Then in 1998, Compassion International and World Vision together asked Josphat to head up their global leadership training program, based out of Eastern University (EU) in Philadelphia, PA. The Yegos moved to the United States where for the next fifteen years Josphat headed up the leadership training program at EU. While raising four children, Emily pursued an MA in counseling.
But their hearts were still in Kenya. They remained close friends with Dr. Bob Evans, now president of BCM. With the blessing of Eastern University, the Yegos became BCM missionaries in 2000, which permitted them to return to Kenya for three months each year to preach, hold seminars, and lead conferences. While Josphat trained leadership, Emily offered Christian counseling. In 2001, the Yegos donated the two-acre plot of land and small church building outside Kapsabet that today is the beginning of the Neema Center.
But it was clear far more needs existed in their home country than could be met by volunteering a few months a year. One great need was the countless Kenyans who did not own a Bible and could not afford one. In 2012, the Yegos founded an organization called Developmentia. Among its top focuses has been the need for Bibles.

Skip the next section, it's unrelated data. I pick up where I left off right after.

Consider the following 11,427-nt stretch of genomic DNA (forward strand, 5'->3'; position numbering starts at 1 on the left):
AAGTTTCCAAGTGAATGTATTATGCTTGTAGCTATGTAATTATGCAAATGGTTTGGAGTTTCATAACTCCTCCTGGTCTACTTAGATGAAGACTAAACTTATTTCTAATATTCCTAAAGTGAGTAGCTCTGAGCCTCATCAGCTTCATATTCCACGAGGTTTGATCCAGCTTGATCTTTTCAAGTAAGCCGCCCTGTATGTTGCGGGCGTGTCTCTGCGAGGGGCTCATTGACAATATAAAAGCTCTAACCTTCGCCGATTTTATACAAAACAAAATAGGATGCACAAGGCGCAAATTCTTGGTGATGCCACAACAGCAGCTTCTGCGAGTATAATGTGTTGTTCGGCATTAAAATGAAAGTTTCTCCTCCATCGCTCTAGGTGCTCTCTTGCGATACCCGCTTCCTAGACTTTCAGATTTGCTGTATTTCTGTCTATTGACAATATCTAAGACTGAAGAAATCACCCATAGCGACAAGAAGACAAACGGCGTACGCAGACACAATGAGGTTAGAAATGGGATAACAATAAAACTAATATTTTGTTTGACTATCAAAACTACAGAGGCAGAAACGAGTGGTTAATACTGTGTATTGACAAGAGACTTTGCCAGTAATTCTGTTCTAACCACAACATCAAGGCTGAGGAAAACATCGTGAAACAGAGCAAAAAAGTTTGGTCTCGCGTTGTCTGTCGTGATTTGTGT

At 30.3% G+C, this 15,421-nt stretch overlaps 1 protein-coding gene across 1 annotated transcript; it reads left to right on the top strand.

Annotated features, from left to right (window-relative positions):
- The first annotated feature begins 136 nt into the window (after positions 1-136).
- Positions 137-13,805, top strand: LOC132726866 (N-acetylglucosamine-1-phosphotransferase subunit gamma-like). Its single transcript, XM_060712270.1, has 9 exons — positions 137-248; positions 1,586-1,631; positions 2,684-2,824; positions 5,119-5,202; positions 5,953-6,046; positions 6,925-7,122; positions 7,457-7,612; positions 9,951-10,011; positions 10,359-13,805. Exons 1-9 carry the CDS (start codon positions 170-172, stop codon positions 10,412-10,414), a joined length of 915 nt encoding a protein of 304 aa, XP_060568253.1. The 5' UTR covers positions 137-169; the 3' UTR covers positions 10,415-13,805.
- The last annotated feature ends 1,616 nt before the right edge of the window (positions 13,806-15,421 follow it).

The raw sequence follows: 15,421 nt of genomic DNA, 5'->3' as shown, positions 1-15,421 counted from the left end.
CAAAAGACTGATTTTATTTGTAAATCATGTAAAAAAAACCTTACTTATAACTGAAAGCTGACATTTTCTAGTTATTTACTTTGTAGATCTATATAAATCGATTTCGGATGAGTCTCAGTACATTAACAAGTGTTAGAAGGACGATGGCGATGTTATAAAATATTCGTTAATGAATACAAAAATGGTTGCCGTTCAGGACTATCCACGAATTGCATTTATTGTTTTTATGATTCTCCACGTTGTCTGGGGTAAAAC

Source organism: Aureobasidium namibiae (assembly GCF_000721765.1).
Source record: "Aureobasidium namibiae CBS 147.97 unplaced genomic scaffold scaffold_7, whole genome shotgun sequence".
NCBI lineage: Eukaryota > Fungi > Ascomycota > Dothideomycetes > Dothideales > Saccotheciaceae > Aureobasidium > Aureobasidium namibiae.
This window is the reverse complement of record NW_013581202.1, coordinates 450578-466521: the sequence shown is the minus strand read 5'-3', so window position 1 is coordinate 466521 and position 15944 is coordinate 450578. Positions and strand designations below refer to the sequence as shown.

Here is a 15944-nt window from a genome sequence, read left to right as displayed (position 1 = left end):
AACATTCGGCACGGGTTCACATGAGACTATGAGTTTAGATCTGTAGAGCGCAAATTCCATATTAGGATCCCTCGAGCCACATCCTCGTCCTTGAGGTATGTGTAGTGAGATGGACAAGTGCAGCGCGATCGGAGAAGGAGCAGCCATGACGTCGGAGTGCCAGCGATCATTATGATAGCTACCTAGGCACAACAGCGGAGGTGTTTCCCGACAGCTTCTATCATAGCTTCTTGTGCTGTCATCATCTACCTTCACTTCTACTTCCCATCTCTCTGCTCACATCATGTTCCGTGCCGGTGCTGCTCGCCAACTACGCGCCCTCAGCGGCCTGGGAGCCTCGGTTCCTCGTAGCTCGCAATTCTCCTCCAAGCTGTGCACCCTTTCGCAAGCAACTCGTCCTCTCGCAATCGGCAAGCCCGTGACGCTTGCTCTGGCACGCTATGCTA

That same year the Yegos met Dr. René Freret, director of Bible Education and Missionary Services (BEAM), whose mission is to publish Bibles around the world. The Yegos approached Dr. Freret about the possibility of a revised version of the Bible in Nandi, the dialect spoken by more than two million people in the Kapsabet region. The original Nandi Bible had been published in 1939 and not revised since.
Three years later on October 24, 2015, more than three thousand pastors, bishops, and Kenyan Christians from fourteen denominations came together to celebrate the new revised version. By this time the Yegos’ four biological and three more adopted children were all grown and living in the US. With their blessing and support, Josphat and Emily made the decision to take early retirement from EU and return full-time to Kenya.
Josphat explains: “Our children and their families have encouraged us to go and serve God, now that they are all grown up and working. They contributed towards the publication of the Nandi Bibles and unanimously supported us in giving the [Kapsabet] property for God’s service.”